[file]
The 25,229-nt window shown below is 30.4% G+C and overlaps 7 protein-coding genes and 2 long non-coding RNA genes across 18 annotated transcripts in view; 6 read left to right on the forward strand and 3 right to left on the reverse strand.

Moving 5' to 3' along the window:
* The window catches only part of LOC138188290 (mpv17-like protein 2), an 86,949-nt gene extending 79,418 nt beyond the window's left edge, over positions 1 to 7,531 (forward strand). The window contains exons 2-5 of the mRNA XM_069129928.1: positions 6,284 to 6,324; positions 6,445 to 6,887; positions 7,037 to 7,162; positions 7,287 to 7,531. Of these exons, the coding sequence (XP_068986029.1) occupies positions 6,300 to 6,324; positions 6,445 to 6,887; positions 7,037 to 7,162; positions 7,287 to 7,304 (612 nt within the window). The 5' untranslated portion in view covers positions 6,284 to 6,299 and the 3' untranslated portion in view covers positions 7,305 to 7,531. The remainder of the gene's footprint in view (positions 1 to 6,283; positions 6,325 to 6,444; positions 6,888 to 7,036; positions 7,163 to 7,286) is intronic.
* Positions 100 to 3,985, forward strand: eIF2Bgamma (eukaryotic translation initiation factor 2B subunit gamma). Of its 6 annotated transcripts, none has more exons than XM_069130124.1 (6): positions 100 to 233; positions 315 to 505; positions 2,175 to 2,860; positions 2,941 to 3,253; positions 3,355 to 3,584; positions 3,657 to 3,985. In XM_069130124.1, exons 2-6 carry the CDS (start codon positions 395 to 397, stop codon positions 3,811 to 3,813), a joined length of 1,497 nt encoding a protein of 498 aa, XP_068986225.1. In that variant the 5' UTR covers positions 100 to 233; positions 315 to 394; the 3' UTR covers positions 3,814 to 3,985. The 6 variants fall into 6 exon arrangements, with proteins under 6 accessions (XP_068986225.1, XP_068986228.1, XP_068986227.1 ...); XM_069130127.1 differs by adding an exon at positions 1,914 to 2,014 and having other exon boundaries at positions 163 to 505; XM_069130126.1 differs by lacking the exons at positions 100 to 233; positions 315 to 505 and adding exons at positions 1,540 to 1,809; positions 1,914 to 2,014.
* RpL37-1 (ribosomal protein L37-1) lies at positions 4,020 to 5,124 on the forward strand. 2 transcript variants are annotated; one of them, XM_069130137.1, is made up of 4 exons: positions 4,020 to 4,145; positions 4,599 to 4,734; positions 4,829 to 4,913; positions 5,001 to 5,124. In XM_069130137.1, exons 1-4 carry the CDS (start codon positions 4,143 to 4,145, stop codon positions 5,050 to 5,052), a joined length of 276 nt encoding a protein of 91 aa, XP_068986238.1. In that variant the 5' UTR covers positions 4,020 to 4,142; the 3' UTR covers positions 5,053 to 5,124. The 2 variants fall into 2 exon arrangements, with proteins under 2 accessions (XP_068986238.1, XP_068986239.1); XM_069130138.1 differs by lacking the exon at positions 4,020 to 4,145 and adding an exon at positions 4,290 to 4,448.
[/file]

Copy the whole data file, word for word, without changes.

The 25,229-nt window shown below is 30.4% G+C and overlaps 7 protein-coding genes and 2 long non-coding RNA genes across 18 annotated transcripts in view; 6 read left to right on the forward strand and 3 right to left on the reverse strand.

Moving 5' to 3' along the window:
* The window catches only part of LOC138188290 (mpv17-like protein 2), an 86,949-nt gene extending 79,418 nt beyond the window's left edge, over positions 1 to 7,531 (forward strand). The window contains exons 2-5 of the mRNA XM_069129928.1: positions 6,284 to 6,324; positions 6,445 to 6,887; positions 7,037 to 7,162; positions 7,287 to 7,531. Of these exons, the coding sequence (XP_068986029.1) occupies positions 6,300 to 6,324; positions 6,445 to 6,887; positions 7,037 to 7,162; positions 7,287 to 7,304 (612 nt within the window). The 5' untranslated portion in view covers positions 6,284 to 6,299 and the 3' untranslated portion in view covers positions 7,305 to 7,531. The remainder of the gene's footprint in view (positions 1 to 6,283; positions 6,325 to 6,444; positions 6,888 to 7,036; positions 7,163 to 7,286) is intronic.
* Positions 100 to 3,985, forward strand: eIF2Bgamma (eukaryotic translation initiation factor 2B subunit gamma). Of its 6 annotated transcripts, none has more exons than XM_069130124.1 (6): positions 100 to 233; positions 315 to 505; positions 2,175 to 2,860; positions 2,941 to 3,253; positions 3,355 to 3,584; positions 3,657 to 3,985. In XM_069130124.1, exons 2-6 carry the CDS (start codon positions 395 to 397, stop codon positions 3,811 to 3,813), a joined length of 1,497 nt encoding a protein of 498 aa, XP_068986225.1. In that variant the 5' UTR covers positions 100 to 233; positions 315 to 394; the 3' UTR covers positions 3,814 to 3,985. The 6 variants fall into 6 exon arrangements, with proteins under 6 accessions (XP_068986225.1, XP_068986228.1, XP_068986227.1 ...); XM_069130127.1 differs by adding an exon at positions 1,914 to 2,014 and having other exon boundaries at positions 163 to 505; XM_069130126.1 differs by lacking the exons at positions 100 to 233; positions 315 to 505 and adding exons at positions 1,540 to 1,809; positions 1,914 to 2,014.
* RpL37-1 (ribosomal protein L37-1) lies at positions 4,020 to 5,124 on the forward strand. 2 transcript variants are annotated; one of them, XM_069130137.1, is made up of 4 exons: positions 4,020 to 4,145; positions 4,599 to 4,734; positions 4,829 to 4,913; positions 5,001 to 5,124. In XM_069130137.1, exons 1-4 carry the CDS (start codon positions 4,143 to 4,145, stop codon positions 5,050 to 5,052), a joined length of 276 nt encoding a protein of 91 aa, XP_068986238.1. In that variant the 5' UTR covers positions 4,020 to 4,142; the 3' UTR covers positions 5,053 to 5,124. The 2 variants fall into 2 exon arrangements, with proteins under 2 accessions (XP_068986238.1, XP_068986239.1); XM_069130138.1 differs by lacking the exon at positions 4,020 to 4,145 and adding an exon at positions 4,290 to 4,448.